Nestle patents infant formula based on potato protein microparticles

Nestle has applied for a patent for an infant formula based on potato protein microparticles. The company presents it as a naturally hypoallergenic infant formula that is suitable for infants with cow's milk protein allergy.

Nestle has applied for a patent for an infant formula based on potato protein microparticles. The company presents it as a naturally hypoallergenic infant formula that is suitable for infants with cow's milk protein allergy.


Human breast milk and breast feeding are considered to be the optimal form of nutrition for healthy infants during the first months of life. However, there is a need for nutritional sources that can be used in addition to breast milk.

Furthermore, not all infants can be breast fed and the needs of more vulnerable infants, such as preterm infants, cannot be achieved by their mother's milk, so there is also a need for alternatives to breast milk.

Nutritional compositions that satisfy the nutritional requirements of infants may be used as a substitute for or complement to human breast milk. Preferably, infant formulas should have an acceptable taste, and be hypoallergenic when targeted to infants who are allergic or at risk of allergy.

Infant formulas are typically formulated with cow's milk protein. For example, bovine whey protein and/or casein are often used as the protein source in infant formulas. However, some infants exhibit an allergy to cow's milk proteins, making such formulas unsuitable.

Allergies to cow's milk and to infant formulas containing cow's milk protein may be due to the differences between the proteins in cow's milk and those in human milk. The principal recognised cow's milk allergens are alpha-lactalbumin (aLA), beta-lactoglobulin (bLG) and bovine serum albumin (BSA).

To reduce allergenicity, cow's milk proteins may be hydrolysed (e.g. enzymatically) either partially or, in the case of products intended for the management of Cow's Milk Protein Allergy (CMPA), extensively.

However, such proteins must be highly processed to provide sufficient hydrolysis to reduce the risk of an allergic reaction.

Such processing may be viewed unfavourably with an increasing tendency to provide more natural diets, and a strong hydrolysis process also tends to have a negative impact on taste. In addition, the extensive processing increases the cost of the product formulas.

Alternatives to cow's milk protein may be used in nutritional compositions, for example soy and rice proteins.

Soy-based nutritional compositions are not recommended by the European Society for Paediatric Gastroenterology, Hepatology and Nutrition (ESPGHAN) for infants (0-12 months), because of the risk of a cross allergic response.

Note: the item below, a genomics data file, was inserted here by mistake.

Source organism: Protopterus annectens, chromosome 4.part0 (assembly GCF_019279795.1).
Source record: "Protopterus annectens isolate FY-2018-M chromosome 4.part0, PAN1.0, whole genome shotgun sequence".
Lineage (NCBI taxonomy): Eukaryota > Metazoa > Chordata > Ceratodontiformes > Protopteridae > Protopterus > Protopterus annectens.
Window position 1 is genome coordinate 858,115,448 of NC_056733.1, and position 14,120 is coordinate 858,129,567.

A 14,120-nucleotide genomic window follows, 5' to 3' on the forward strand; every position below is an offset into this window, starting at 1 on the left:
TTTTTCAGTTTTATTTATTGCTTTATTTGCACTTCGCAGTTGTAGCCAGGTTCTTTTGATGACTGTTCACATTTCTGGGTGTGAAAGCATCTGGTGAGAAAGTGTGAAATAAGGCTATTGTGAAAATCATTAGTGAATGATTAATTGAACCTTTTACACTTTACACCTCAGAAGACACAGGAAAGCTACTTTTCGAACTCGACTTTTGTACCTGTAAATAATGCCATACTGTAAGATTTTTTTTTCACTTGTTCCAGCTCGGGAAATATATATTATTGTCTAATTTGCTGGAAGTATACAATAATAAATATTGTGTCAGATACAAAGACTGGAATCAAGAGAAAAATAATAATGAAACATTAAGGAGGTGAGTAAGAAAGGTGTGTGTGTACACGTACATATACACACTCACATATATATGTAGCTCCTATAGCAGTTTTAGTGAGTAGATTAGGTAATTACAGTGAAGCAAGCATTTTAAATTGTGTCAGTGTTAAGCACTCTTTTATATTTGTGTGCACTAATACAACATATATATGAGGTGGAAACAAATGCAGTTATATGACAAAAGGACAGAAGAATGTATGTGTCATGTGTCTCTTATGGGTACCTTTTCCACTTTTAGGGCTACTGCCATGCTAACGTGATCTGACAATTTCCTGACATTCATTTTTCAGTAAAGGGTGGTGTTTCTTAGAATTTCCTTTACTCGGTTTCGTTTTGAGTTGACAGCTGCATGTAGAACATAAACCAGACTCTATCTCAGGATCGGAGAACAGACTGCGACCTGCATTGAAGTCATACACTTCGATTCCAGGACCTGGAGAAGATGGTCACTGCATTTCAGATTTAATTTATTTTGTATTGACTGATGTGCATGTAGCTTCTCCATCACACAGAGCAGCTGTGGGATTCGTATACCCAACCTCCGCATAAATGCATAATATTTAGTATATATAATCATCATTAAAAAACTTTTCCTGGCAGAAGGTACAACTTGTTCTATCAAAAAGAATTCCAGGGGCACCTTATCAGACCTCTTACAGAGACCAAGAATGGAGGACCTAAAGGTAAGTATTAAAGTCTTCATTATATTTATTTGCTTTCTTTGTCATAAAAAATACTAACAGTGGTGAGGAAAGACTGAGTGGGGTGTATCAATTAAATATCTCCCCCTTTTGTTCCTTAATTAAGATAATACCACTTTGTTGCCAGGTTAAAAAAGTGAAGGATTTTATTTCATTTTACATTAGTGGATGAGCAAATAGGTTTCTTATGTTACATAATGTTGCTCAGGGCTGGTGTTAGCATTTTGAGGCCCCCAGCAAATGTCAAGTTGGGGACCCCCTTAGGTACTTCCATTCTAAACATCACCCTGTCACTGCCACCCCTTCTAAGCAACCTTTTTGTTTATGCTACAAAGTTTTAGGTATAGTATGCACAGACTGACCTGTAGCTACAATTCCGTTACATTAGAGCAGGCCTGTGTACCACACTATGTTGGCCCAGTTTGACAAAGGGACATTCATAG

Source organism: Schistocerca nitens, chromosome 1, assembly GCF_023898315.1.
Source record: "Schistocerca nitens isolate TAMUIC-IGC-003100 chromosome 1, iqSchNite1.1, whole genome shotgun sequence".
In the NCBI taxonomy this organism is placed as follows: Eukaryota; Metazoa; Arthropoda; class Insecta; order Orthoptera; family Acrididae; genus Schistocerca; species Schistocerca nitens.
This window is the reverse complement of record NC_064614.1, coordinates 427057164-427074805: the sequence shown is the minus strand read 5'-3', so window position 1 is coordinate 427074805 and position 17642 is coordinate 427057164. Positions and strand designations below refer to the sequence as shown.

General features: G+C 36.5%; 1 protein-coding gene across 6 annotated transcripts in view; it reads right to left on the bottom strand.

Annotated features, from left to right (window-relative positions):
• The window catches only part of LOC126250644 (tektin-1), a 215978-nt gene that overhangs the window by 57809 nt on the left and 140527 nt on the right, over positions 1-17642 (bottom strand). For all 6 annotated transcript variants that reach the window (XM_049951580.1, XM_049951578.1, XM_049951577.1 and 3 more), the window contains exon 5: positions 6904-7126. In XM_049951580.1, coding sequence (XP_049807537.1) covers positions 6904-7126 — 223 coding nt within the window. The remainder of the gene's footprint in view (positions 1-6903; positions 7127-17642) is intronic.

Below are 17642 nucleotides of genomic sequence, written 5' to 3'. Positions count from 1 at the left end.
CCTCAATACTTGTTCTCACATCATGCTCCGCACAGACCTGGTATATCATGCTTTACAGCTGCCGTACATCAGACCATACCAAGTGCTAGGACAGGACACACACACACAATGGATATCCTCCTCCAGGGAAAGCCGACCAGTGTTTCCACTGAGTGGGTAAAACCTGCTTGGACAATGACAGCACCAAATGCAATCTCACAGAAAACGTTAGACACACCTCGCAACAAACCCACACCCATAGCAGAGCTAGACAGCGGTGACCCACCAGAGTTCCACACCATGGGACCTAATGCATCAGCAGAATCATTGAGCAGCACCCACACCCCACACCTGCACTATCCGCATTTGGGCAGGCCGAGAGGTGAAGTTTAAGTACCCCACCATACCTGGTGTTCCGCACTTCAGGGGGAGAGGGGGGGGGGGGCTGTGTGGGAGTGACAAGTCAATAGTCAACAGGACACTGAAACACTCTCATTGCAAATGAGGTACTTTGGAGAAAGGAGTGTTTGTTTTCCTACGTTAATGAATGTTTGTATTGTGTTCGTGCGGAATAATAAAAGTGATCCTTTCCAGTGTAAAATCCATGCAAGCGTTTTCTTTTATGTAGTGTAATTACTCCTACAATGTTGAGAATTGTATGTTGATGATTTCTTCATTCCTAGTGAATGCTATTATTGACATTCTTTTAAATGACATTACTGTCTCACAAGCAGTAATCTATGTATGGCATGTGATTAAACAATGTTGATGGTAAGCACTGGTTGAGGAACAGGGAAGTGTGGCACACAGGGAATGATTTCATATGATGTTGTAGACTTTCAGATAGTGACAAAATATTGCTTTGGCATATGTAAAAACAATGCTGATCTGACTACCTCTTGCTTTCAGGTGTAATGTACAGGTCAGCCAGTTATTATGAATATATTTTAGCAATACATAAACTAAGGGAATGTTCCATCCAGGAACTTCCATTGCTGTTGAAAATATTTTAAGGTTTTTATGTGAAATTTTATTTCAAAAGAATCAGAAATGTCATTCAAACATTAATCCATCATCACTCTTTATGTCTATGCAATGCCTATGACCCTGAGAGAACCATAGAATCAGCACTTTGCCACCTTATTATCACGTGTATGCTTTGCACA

Rice-base nutritional compositions require the addition of numerous free amino acids to provide the correct amino acid profile for infant formulas, due to the incomplete natural amino acid distribution in rice proteins. This increases cost and may provide the resulting formula with a less palatable taste. Furthermore, rice proteins are generally insoluble and require at least partial hydrolysis for solubilisation.

Infant formulas may be formulated entirely from free amino acids for infants with severe cases of multiple allergies. However, ESPGHAN guidelines indicate that such formulas should not be used as a first line solution in the case of cow's milk protein allergic infants. Furthermore, overprescription of amino acid based formulas adds to the cost burden on national health systems as amino acid based formulas are even more expensive than extensively hydrolysed formulas.

Accordingly, there is a significant need for nutritional compositions for infants that comprise less potential allergens, and preferably which require minimal processing, have good taste and have low cost. In particular, there is a need for infant formulas that are suitable for administration to infants with cow's milk protein allergy. There is also a related need for processes for preparing such infant formulas.


The Nestle patent describes an infant formula based on potato protein, which is naturally absent in the major allergens found in milk and soy. Accordingly, the described product may provide a naturally hypoallergenic infant formula that is suitable for infants with cow's milk protein allergy.

In addition, the patent describes an improved process for producing an infant formula based on potato protein, wherein the process utilises potato protein in the form of potato protein microparticles. This enables the processing during production of mixtures comprising an increased Total Solids concentration and provides improved spray drying.

The use of potato protein in an infant formula is advantageous as it has a well balanced amino acid profile, which is closer to that of human milk than rice or soy protein. Accordingly, less addition of free amino acids is required to provide a composition with the required nutritional profile, which renders the resulting product more cost effective and gives it a more palatable taste.

Moreover, as a result of their lower allergen profile, the potato protein components do not require extensive hydrolysis, which provides significant benefits in terms of cost and for the development of the infant, because the intact or slightly hydrolysed proteins facilitate improved gut maturation.

The need for an emulsifier may be reduced or removed for an infant formula based on potato protein, because the potato protein itself may provide any necessary emulsifier properties. In addition, use of potato protein provides for good acceptance, for example in terms of taste and texture of the infant formula.